Running Gods are supposed to be admired from afar as they race toward the finish line. On presumptuous days, you analyze their training logs and think 'hmm, if I just added that workout or those miles...' But you don't dare talk to them. Even if you wanted to try, they're so very far up on that pedestal, they'll never hear you. They talk with other running gods and with reporters, of course. One assumes that they have friends and family but that side gets lost in the glow of their performance on the track or in the marathon or the dust of the trail.
I'm reminded of a daughter who went to school with Reggie Bush at Helix High School in California. We moved up to the Pacific Northwest about the time that Reggie went to USC. When they came to play WSU in Pullman, we went to the game.
She made a sign and, after the game, went down to say...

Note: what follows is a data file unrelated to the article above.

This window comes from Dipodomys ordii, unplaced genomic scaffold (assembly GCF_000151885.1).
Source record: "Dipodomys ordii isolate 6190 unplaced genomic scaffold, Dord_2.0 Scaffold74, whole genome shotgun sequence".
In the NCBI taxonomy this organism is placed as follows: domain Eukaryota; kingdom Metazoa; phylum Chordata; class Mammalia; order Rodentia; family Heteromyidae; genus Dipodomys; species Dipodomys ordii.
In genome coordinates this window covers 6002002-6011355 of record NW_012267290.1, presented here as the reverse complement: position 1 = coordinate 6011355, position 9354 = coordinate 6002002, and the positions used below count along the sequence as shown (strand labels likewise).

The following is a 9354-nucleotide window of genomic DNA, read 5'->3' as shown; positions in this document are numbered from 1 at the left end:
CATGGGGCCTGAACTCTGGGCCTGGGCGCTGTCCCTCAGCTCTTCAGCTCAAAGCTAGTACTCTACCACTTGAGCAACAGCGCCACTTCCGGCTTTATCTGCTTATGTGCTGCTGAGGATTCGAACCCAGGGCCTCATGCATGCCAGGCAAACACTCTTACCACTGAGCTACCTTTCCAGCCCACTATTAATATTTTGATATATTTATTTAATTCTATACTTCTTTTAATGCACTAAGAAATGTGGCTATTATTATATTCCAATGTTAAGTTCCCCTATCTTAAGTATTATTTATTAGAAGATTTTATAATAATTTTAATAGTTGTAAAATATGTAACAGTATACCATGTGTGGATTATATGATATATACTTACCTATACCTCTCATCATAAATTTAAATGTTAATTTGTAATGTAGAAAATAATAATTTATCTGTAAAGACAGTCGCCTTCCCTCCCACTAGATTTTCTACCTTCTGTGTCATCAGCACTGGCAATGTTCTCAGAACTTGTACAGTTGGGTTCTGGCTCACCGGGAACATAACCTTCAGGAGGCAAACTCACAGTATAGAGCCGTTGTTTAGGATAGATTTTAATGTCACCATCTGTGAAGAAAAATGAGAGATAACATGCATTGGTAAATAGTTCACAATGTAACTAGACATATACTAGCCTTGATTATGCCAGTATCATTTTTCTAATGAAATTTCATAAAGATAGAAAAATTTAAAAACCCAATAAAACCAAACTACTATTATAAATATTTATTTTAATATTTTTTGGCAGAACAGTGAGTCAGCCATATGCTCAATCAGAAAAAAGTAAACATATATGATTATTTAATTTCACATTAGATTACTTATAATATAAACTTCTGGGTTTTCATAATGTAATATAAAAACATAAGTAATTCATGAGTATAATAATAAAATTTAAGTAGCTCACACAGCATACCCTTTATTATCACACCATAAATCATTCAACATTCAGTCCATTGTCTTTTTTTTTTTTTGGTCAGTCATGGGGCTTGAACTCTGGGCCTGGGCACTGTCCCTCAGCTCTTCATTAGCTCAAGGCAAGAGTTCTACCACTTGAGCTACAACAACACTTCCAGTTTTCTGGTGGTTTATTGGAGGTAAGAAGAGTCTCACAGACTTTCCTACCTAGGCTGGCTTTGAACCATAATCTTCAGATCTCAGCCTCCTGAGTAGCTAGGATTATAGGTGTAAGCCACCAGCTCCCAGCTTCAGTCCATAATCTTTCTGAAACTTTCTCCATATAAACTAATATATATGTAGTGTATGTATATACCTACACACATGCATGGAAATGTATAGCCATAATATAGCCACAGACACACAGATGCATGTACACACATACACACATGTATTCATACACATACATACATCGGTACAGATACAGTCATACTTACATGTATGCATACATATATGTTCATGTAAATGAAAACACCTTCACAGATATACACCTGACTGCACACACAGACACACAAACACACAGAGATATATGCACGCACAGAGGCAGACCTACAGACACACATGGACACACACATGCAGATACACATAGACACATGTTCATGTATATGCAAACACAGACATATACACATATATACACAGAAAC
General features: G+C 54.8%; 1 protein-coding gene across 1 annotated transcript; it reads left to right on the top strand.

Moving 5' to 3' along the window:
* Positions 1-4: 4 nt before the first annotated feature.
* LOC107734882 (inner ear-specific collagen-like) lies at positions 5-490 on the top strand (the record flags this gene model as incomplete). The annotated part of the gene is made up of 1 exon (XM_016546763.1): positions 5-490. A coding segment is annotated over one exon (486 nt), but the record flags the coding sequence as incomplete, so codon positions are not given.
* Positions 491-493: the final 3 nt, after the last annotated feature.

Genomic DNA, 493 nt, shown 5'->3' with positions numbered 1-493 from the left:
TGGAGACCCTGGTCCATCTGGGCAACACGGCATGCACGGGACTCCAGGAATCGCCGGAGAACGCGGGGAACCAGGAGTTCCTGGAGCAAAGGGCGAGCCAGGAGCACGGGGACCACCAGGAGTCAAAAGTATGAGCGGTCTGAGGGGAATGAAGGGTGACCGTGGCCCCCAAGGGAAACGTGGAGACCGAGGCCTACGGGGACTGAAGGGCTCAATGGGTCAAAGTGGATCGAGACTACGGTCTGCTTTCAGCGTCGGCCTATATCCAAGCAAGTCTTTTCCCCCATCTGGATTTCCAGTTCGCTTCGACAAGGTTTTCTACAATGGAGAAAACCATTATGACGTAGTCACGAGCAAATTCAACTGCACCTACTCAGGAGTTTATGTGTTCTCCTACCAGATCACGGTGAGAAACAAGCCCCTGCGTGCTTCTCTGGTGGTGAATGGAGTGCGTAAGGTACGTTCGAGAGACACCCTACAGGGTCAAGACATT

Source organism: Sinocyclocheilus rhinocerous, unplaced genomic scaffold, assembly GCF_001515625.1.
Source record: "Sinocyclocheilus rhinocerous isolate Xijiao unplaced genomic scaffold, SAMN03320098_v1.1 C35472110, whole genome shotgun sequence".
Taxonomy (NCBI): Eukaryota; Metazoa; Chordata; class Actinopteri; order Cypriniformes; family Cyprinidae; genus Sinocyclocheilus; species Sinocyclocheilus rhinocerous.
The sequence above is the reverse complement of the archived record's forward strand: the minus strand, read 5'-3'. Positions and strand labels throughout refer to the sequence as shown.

"Uh, hi....." (small wave, slightly embarrassed and a fast retreat)
Not "Hey, long way from Helix" or "Dude, remember me? Spanish Class?" That would have been much too presumptuous and, by then, Reggie Bush was a Running Back God.
I've given her a boatload of grief over the years because of that "uh, Hi..." but now the shoe is on the other foot. Having written a book about runners, I'm now looking for people to review the book.
How do you address a running god? By starting with an idea that they're just people - really, really fast people. Lauren Fleshman is incredibly funny on Twitter. Bernard Lagat tweets that he's sorry to disappoint his fans at his last race. Joan Benoit Samuelson blogs about Fourth of July and her garden. Each is a little glimpse into the basic humanity of these runners.
The really top-notch runners that I have met are among the nicest people I know. The only reason not to talk to a Running God is your own fear.
They're on that pedestal because we put them there. I'm not so sure it is a comfortable perch.